Starting a fitness program may be one of the best things you can do for your health. But if you haven't ever exercised before, it may seem like a daunting task to do so. There is an ocean of information available on health and fitness on the internet, and knowing where to start can get overwhelming.
So, here we are to your rescue, and this article will provide you with the best possible insights on how to begin your fitness journey and stay consistent with it.
Specify Your Fitness Goals
Before you get started, it is better to know where you are headed. You need to make sure you have a firm understanding of what you hope to accomplish with your fitness routine. It can be anything from losing weight to gaining muscle or just building up a healthy fitness regimen. If you have the answers to all these questions, you will have a great head start towards your fitness journey.
Be Kind to Yourself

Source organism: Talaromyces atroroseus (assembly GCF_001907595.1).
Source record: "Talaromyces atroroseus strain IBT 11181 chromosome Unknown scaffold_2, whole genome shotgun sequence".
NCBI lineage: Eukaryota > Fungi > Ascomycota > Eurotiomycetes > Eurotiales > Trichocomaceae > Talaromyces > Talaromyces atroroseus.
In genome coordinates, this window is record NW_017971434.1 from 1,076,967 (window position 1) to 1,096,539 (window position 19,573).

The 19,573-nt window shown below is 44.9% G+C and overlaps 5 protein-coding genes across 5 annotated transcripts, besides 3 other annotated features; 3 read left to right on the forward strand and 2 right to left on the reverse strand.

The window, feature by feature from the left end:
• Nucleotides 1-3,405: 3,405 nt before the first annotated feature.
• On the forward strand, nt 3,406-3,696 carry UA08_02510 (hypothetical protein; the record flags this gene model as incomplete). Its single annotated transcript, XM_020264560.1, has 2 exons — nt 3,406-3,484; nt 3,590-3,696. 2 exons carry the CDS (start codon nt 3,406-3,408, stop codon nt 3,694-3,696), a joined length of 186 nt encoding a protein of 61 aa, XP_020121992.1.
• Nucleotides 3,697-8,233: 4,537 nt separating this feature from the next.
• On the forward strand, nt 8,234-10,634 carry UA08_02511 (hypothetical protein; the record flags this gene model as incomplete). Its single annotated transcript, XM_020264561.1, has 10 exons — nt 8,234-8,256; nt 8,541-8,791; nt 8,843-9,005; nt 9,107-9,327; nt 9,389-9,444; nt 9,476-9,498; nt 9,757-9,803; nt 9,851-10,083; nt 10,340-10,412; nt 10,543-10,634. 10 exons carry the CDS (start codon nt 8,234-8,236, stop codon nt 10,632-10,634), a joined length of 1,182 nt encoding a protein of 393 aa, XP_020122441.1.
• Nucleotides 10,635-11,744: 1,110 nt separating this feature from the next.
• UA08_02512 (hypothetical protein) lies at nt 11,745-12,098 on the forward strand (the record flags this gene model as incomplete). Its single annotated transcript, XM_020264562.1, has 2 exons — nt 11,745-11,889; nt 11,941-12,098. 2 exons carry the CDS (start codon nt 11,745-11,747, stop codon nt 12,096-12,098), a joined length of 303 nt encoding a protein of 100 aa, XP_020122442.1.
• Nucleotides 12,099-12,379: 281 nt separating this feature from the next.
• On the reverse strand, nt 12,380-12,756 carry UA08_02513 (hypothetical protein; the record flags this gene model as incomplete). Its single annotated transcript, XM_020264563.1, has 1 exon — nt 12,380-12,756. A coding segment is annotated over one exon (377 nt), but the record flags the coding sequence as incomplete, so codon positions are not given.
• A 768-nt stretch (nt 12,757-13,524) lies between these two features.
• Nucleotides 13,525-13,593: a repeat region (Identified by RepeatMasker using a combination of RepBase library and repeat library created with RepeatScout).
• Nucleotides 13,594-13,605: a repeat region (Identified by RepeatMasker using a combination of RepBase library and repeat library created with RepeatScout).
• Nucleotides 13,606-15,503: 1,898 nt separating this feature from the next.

Several studies have found that practicing self-compassion increases the likelihood of achieving success in any endeavour. So don't be too hard on yourself about your physical appearance, your present fitness level, or your alleged lack of willpower. That will only demotivate you further. Instead, look at your past mistakes, unhealthy choices, and bad decisions as opportunities to learn and move ahead.
Always Start Slow
Getting into new things is intimidating, and you should make sure that you don’t rush into anything unless you have proper knowledge about it. There are various workout regimens for you to follow, but you need to choose the one that suits your fitness goals and build on it slowly. For example, if you want to build muscles, you need to follow a strength training program and eat enough protein and calories to achieve that. But that doesn’t mean you will start deadlifting or squatting 100 kgs on your first day. The first step is to learn the proper technique with a professional on an empty barbell and then go for progressive overloading to achieve maximum results. The same thing goes with your diet. You can’t expect yourself to eat salads and eggs all day and stop the eating junk altogether. Instead, start with a slight change by adding a bowl of veggies or fruits to your meals, then add protein sources and a multivitamin supplement like Maximult from Epicvita to fulfil your micronutrients needs, a daily all-in-one immune and nutrient support system. It has all the essential minerals and vitamins for High-Performance. Maximult is available for Men and Women.